This novel is my first experience of William Faulkner’s writing. I was drawn to it partly because one of my favourite novelists, John Steinbeck, was a great admirer of Faulkner’s work and partly because I felt it was time to fill the gap in my literary education caused by my unfamiliarity with one of the great novelists of the 20th century.
My research into which of Faulkner’s novels to start with indicated that Light in August is one of his more accessible works. This proved to be so, or at least, I found it very accessible. In it, Faulkner weaves together three stories. The novel starts with the story of Lena Grove, a young woman who has walked from Alabama to Mississippi looking for the father of her unborn child. It moves on to the story of Joe Christmas, an abused orphan obsessed with his uncertain racial identity, and to the story of Gail Hightower, a disgraced preacher living on the fringes of society. Their stories intersect in the fictional town of Jefferson and through them Faulker explores themes of alienation, religious intolerance and race and gender relations.
Faulkner’s narrative structure is fascinating. It combines omniscient third-person narrative with interior monologues and extended flashbacks. Faulkner also allows characters to tell parts of the story to each other, relating their experience of particular events and speculating about parts of the action they have not directly witnessed. The point of view constantly changes from one character to another and the narrative travels back and forward in time and place, which allows the same scene to be described from different perspectives.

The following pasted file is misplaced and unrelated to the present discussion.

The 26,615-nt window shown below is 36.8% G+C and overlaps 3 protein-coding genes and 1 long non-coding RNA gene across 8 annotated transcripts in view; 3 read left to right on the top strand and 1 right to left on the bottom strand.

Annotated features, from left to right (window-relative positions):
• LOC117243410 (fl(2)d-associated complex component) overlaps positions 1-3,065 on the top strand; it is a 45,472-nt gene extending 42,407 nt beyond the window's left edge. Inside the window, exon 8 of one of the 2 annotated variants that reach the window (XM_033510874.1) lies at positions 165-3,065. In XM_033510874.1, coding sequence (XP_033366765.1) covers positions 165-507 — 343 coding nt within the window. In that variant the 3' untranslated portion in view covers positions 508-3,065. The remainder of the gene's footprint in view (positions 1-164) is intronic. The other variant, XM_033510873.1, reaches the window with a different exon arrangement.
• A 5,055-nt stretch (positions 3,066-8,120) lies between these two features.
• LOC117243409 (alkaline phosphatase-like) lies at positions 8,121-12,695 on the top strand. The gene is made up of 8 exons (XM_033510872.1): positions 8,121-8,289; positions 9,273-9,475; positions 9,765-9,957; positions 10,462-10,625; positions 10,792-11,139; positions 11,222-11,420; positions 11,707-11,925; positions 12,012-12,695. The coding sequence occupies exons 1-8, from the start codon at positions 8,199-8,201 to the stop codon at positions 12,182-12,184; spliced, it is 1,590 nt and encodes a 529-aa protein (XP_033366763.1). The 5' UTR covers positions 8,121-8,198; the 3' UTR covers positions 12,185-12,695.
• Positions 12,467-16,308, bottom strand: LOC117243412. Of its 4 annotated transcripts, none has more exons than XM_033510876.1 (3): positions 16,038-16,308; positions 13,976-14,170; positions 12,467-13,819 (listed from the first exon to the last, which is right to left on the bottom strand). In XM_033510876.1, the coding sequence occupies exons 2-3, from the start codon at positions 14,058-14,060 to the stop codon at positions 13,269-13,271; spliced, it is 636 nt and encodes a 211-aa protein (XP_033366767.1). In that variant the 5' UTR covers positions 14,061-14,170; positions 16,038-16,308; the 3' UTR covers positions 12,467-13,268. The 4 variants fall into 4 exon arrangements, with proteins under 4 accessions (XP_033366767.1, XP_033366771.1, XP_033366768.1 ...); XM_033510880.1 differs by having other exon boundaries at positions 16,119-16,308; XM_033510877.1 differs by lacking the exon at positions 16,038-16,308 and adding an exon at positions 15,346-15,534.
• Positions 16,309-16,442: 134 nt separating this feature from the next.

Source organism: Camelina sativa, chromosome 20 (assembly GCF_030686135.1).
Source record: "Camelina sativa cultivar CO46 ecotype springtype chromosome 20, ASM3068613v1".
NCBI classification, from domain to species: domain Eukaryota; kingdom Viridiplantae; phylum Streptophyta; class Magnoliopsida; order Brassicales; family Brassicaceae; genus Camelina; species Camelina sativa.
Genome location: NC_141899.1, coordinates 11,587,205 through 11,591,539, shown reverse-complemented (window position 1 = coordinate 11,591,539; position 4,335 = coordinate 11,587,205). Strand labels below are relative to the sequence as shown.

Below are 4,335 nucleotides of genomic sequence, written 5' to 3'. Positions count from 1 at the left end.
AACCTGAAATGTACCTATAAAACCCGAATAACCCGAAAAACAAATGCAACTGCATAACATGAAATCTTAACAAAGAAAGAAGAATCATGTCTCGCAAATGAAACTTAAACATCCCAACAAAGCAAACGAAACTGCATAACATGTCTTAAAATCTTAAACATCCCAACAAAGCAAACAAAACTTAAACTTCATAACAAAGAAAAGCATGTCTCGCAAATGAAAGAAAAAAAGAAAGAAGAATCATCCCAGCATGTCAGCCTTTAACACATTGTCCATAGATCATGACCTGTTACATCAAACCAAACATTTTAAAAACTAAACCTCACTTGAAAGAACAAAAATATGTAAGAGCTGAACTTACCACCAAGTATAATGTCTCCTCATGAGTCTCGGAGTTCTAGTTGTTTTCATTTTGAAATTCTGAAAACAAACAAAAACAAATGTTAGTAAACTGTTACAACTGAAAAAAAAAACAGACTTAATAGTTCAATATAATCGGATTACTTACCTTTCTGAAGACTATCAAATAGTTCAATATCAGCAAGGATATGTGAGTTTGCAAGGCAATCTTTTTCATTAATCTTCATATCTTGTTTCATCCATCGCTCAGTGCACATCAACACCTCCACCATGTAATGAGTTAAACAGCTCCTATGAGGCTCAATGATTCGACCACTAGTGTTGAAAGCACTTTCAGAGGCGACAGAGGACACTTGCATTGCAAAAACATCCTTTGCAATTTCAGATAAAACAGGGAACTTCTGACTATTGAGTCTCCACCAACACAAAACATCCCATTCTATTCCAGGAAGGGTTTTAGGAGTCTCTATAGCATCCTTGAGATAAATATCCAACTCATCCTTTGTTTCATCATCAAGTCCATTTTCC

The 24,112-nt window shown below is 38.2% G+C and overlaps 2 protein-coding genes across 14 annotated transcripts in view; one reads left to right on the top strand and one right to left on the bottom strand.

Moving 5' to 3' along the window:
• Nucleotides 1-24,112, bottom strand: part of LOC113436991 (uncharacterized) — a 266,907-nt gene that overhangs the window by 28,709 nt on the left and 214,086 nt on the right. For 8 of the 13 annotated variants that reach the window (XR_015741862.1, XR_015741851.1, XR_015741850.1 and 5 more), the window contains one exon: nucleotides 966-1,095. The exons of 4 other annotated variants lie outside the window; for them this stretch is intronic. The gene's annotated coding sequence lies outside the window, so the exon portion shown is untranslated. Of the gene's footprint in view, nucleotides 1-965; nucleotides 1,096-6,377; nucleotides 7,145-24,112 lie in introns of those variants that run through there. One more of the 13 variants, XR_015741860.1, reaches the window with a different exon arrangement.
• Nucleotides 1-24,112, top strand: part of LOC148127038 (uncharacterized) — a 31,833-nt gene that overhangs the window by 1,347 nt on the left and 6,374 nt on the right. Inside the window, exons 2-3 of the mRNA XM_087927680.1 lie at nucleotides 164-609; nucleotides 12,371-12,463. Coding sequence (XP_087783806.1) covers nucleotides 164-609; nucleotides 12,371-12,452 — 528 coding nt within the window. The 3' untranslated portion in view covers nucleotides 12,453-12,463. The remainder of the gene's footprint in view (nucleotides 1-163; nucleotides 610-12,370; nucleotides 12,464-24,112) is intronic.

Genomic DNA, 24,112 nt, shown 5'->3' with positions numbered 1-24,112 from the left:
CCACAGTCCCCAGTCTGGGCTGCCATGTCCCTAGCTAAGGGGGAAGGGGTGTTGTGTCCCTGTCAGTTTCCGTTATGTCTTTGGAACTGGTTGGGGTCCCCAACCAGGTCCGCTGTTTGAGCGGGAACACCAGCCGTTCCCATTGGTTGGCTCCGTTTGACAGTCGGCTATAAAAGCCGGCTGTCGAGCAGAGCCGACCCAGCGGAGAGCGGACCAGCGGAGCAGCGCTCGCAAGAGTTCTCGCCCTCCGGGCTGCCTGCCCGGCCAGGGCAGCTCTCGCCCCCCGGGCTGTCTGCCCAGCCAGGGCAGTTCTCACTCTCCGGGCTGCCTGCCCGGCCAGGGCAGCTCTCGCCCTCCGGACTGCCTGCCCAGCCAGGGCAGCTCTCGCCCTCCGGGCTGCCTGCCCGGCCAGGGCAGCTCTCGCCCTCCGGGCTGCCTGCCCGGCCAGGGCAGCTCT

As I listened to the audiobook I was irresistibly reminded of the writing of [a:Thomas Hardy|15905|Thomas Hardy|http://d202m5krfqbpi5.cloudfront.net/authors/1189902685p2/15905.jpg]. In the past couple of years, I’ve learned to appreciate Hardy’s writing much more than I have in the past. This makes me think that I probably wouldn't have liked Faulkner if I’d read him in my teens or twenties. When I read Hardy now it feels like I’m reading Greek or Shakespearean tragedy in the form of a novel. That’s also how I felt when I listened to Light in August. While the narrative style of the two novelists is quite different, they both set their novels in a fictional location based on a real place - Yoknapatawpha County for Faulkner and Wessex for Hardy. Other similarities between Hardy and Faulkner include their focus on characters living on the margins of society whose idiom they capture in striking dialogue, as well as their use of powerful symbolism and imagery that is almost painterly in its intensity. Further, Hardy and Faulkner were both poets as well as novelists and their poetry seems ever present in their prose. And somehow I think I'm going to be as haunted by Joe Christmas as I am by Jude Frawley and Michael Henchard.
Will Patton narrated the audiobook. His accent and speech rhythms brought the characters to life. Listening to the characters’ words and not just reading them transported me to their world - a world which both shocked and moved me. Listening to this novel was a very special literary experience.